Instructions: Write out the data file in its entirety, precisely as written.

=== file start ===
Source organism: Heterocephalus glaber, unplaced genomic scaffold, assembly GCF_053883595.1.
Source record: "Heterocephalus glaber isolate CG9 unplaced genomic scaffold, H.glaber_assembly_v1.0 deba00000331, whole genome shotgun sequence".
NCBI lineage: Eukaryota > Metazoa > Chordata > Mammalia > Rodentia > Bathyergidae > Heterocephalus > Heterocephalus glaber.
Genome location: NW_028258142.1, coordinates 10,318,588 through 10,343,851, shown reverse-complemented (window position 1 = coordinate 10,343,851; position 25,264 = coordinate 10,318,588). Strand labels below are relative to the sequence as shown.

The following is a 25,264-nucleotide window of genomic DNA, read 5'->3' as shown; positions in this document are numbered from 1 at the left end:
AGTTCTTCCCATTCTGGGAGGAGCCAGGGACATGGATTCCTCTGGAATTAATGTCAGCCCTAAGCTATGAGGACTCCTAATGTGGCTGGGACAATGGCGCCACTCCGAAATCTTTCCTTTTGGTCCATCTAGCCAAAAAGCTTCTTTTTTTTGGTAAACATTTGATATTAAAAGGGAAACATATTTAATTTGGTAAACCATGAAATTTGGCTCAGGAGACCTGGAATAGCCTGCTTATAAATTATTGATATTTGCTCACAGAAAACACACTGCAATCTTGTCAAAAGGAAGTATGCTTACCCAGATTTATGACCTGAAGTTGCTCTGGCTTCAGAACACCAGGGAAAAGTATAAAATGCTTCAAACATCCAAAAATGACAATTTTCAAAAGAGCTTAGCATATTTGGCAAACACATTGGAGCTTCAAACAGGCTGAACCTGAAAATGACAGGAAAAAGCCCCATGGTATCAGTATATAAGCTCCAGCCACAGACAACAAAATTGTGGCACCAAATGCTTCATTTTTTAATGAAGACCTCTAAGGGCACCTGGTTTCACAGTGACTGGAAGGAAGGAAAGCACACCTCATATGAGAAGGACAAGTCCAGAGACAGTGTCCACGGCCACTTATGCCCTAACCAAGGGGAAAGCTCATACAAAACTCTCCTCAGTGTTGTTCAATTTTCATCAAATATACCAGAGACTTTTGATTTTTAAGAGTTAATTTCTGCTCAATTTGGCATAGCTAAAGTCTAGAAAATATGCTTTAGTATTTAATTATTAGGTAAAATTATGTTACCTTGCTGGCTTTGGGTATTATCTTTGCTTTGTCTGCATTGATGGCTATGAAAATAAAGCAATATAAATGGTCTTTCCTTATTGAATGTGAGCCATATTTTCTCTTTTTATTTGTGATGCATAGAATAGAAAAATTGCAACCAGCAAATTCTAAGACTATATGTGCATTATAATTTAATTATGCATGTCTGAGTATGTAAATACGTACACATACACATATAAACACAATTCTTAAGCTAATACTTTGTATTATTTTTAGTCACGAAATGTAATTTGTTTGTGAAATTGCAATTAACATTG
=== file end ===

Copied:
Source organism: Heterocephalus glaber, unplaced genomic scaffold, assembly GCF_053883595.1.
Source record: "Heterocephalus glaber isolate CG9 unplaced genomic scaffold, H.glaber_assembly_v1.0 deba00000331, whole genome shotgun sequence".
NCBI lineage: Eukaryota > Metazoa > Chordata > Mammalia > Rodentia > Bathyergidae > Heterocephalus > Heterocephalus glaber.
Genome location: NW_028258142.1, coordinates 10,318,588 through 10,343,851, shown reverse-complemented (window position 1 = coordinate 10,343,851; position 25,264 = coordinate 10,318,588). Strand labels below are relative to the sequence as shown.

The following is a 25,264-nucleotide window of genomic DNA, read 5'->3' as shown; positions in this document are numbered from 1 at the left end:
AGTTCTTCCCATTCTGGGAGGAGCCAGGGACATGGATTCCTCTGGAATTAATGTCAGCCCTAAGCTATGAGGACTCCTAATGTGGCTGGGACAATGGCGCCACTCCGAAATCTTTCCTTTTGGTCCATCTAGCCAAAAAGCTTCTTTTTTTTGGTAAACATTTGATATTAAAAGGGAAACATATTTAATTTGGTAAACCATGAAATTTGGCTCAGGAGACCTGGAATAGCCTGCTTATAAATTATTGATATTTGCTCACAGAAAACACACTGCAATCTTGTCAAAAGGAAGTATGCTTACCCAGATTTATGACCTGAAGTTGCTCTGGCTTCAGAACACCAGGGAAAAGTATAAAATGCTTCAAACATCCAAAAATGACAATTTTCAAAAGAGCTTAGCATATTTGGCAAACACATTGGAGCTTCAAACAGGCTGAACCTGAAAATGACAGGAAAAAGCCCCATGGTATCAGTATATAAGCTCCAGCCACAGACAACAAAATTGTGGCACCAAATGCTTCATTTTTTAATGAAGACCTCTAAGGGCACCTGGTTTCACAGTGACTGGAAGGAAGGAAAGCACACCTCATATGAGAAGGACAAGTCCAGAGACAGTGTCCACGGCCACTTATGCCCTAACCAAGGGGAAAGCTCATACAAAACTCTCCTCAGTGTTGTTCAATTTTCATCAAATATACCAGAGACTTTTGATTTTTAAGAGTTAATTTCTGCTCAATTTGGCATAGCTAAAGTCTAGAAAATATGCTTTAGTATTTAATTATTAGGTAAAATTATGTTACCTTGCTGGCTTTGGGTATTATCTTTGCTTTGTCTGCATTGATGGCTATGAAAATAAAGCAATATAAATGGTCTTTCCTTATTGAATGTGAGCCATATTTTCTCTTTTTATTTGTGATGCATAGAATAGAAAAATTGCAACCAGCAAATTCTAAGACTATATGTGCATTATAATTTAATTATGCATGTCTGAGTATGTAAATACGTACACATACACATATAAACACAATTCTTAAGCTAATACTTTGTATTATTTTTAGTCACGAAATGTAATTTGTTTGTGAAATTGCAATTAACATTG